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clubs, and West would have found it impossible to discard safely. A club discard would give South all 13 tricks, while discarding the queen of hearts would allow South to lead a heart next to make the slam. South was only one trick away from a successful squeeze, but, as happens so often, he failed to put the final nail in the coffin. 2263452

When declarer is running a long suit, the defenders often encounter all sorts of discarding problems. If declarer does not press this advantage, he might unwittingly let the defenders



Seven of Diamonds off the hook. For example, consider this deal where South got to six notrump as shown. Six spades would have been a better contract and could have been made easily by establishing an extra club trick in dummy. But South was in six notrump and went down when he failed to apply maximum pressure at the critical moment. West led a diamond, won by South with the queen. Declarer then cashed six spade tricks, producing this position:


Boy needs refuge from father’s hurtful words

DEAR ABBY: My 10year-old son has a school friend, “Jeremy,” who seems like a sweet, smart kid. I have seen Jeremy’s dad interact with him both in and out of school. The man talks down to him and speaks harshly. This sweet boy appears to be verbally beaten down, and it makes my heart ache. What can I do? I realize I don’t know what’s going on in their home. There could be other factors UNIVERSAL PICTURES/AP PHOTOS causing Jeremy’s father to In this film image released by Universal Pictures, animated character the Lorax, act this way. But every child deserves love and voiced by Danny DeVito, is shown in a scene from “Dr. Seuss’The Lorax.” encouragement. Any adthat made me smile vice you can give would be Animated characters Ted, with every appearappreciated. voiced by Zac Efron, left, and ance. It’s all pleasant — ADVOCATE FOR enough, if a bit Audrey, voiced by Taylor Swift. KINDNESS IN stretched at 94 minKENTUCKY utes.

New movie releases “Being Flynn” — Robert De Niro and Paul Dano play a father and son who reunite after 18 years of estrangement, and they approach their roles in such polar opposite ways, it’s as if the actors themselves have been estranged, as well. De Niro, as the alcoholic, would-be novelist Jonathan Flynn, is all delusional bombast; he insists everything he writes is a masterpiece, and his bravado barely masks his insanity. Dano, as Flynn’s aimless, hipster son, Nick, may actually have some talent and insight as a poet but he’s meandering between jobs, homes and girlfriends. They’re forced to get to know each other when Jonathan, suddenly finding himself unemployed and homeless, turns up at the shelter where Nick works. (This might sound like a massive plot contrivance, except it actually happened, as detailed in Nick Flynn’s memoir “Another (Expletive) Night in Suck City.”) De Niro’s taking big bites out of one of the meatier and more serious roles he’s had in a while; Dano, meanwhile, is dialed down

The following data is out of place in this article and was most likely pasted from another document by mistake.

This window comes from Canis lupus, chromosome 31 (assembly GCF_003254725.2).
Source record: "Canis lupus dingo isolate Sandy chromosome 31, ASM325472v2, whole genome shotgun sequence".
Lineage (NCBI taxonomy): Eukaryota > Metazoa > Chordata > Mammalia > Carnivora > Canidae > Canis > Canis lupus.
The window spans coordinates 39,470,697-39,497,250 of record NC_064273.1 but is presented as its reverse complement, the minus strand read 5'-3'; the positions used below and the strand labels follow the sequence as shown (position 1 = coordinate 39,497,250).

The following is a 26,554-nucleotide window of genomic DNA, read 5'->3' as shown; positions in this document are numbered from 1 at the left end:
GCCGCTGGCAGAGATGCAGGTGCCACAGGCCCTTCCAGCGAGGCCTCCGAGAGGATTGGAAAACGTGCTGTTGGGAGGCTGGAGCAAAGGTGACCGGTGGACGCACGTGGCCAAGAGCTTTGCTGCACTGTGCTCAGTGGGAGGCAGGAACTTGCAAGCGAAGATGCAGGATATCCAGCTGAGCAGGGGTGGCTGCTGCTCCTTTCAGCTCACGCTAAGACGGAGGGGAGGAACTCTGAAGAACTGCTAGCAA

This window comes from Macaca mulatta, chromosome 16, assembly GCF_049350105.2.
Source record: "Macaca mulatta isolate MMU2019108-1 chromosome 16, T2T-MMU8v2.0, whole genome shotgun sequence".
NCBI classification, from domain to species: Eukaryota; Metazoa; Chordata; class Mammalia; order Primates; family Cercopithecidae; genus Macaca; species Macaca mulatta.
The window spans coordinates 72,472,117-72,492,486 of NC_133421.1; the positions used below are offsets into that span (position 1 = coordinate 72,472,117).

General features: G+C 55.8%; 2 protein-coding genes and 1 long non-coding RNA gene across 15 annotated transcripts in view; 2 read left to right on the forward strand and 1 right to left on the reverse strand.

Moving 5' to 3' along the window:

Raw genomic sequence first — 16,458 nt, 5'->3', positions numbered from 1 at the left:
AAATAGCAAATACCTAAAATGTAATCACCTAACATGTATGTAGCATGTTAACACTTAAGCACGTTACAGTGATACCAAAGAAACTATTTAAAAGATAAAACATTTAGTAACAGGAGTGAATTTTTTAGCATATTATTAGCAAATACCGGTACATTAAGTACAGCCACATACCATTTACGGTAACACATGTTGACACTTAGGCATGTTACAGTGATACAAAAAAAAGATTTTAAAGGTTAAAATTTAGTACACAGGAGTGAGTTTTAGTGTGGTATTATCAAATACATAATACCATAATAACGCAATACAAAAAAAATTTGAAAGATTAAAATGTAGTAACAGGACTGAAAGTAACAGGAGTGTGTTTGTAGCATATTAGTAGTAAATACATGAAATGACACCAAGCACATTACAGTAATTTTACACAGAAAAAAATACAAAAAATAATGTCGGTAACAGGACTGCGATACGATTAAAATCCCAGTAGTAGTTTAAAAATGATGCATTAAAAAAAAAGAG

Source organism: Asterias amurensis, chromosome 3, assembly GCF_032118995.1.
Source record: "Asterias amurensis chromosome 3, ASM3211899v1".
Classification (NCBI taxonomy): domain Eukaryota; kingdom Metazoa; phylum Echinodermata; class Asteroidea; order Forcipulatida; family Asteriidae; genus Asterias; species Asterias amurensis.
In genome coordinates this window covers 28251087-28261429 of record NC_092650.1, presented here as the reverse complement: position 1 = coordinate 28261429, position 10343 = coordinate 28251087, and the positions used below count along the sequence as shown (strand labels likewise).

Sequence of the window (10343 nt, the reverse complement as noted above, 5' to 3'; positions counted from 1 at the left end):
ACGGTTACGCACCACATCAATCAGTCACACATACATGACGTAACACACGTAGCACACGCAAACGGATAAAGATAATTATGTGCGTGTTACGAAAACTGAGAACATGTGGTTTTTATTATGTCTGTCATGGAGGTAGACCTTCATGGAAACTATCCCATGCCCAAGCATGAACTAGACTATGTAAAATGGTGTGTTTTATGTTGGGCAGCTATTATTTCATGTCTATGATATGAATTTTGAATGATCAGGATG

Saturday, March 3, 2012

SCHEDULE SUNDAY 3/4 ONLY DR. SUESS’ THE LORAX 3-D ONLY (PG) 12:20 5:10 7:30 10:00 PROJECT X (R) 11:45 2:05 4:30 7:00 9:35 DR. SUESS’ THE LORAX 2-D ONLY (PG) 11:15 1:35 4:00 6:25 9:00 ACT OF VALOR (R) 11:20 2:00 4:55 7:45 10:25 WANDERLUST (R) 2:30 10:20 THIS MEANS WAR (PG-13) 11:30 1:55 4:20 6:50 10:30




Saturday, March 3, 2012



Birth Cutcher’s welcome son

■ Aging America — Appalachia

Appalachia's aging population is rising fast

PIQUA — Ashley Cutcher of Piqua announces the birth of a son, Preston Allen Joseph Cutcher, born at 9:22 p.m. Feb. 16, 2012, at Upper Valley Medical Center, Troy. Preston weighed 7 pounds 11 ounces and was 21 inches in length. Maternal grandparents are Randy and Shanda Hines of Piqua. Preston Allen Joseph Cutcher

Birth Foster’s welcome son


In this Feb. 15 photo, Steve Wyard, right, a 61-year-old regional sales director at All Valley Washer Service, chats with his colleague Larry Erlichman in their office in the Van Nuys section of Los Angeles. Wyard and his wife have two sons, 19 and 21, to put through college, and they see that pushing back retirement for several years. Until then Wyard plans to keep working. BY DAN SEWELL Associated Press MT. ORAB — It’s winter, so Donna Robirds puts on two sweaters in the morning and keeps heavy blankets handy as she sets her thermostat low 60 at night and bundles up to keep her utility bill down. At 67, with a fixed income and a $563-a-month mortgage, she lives on a tight budget. Food stamps help the retired state employee stretch her budget in this Appalachian village. So has the mild winter. “We haven’t had the extreme cold, so it hasn’t been too bad,” she said. “I really need to watch my money. It’s going to be a struggle.” Robirds’ daily battle is being played out across the Appalachian region, which stretches through 13 states from northeastern Mississippi to southern New York. A part of the country that has long lagged behind the rest of the U.S. economically finds itself on the leading edge of a national trend: The number of Americans 65 and older is increasing, and many are struggling as government services are being cut in a rough economy. Nationally, with the aging of the baby boom generation, people 65 and over are expected to account for 1 of every 5 Americans by 2030. Some places in Appalachia have already reached that benchmark, such as southern Ohio’s Brown County, where Robirds lives. “These counties are like the canary in the coal mine,” said Suzanne Kunkel, who heads the Scripps Gerontology Center at Miami University of Ohio. “This is a pretty dramatic change coming.” More than 15 percent of Appalachia’s population is already at least 65, compared with 13 percent nationally, according to the 2010 Census. And projections show the number rising steadily in much of the region, as it is nationally. The aging population means more demand for health care, economic help, transportation and home help, which are already in short supply in much of Appalachia. “It’s getting more urgent in the number of people needing those services and having those available to them,” said Robert Roswall, commissioner of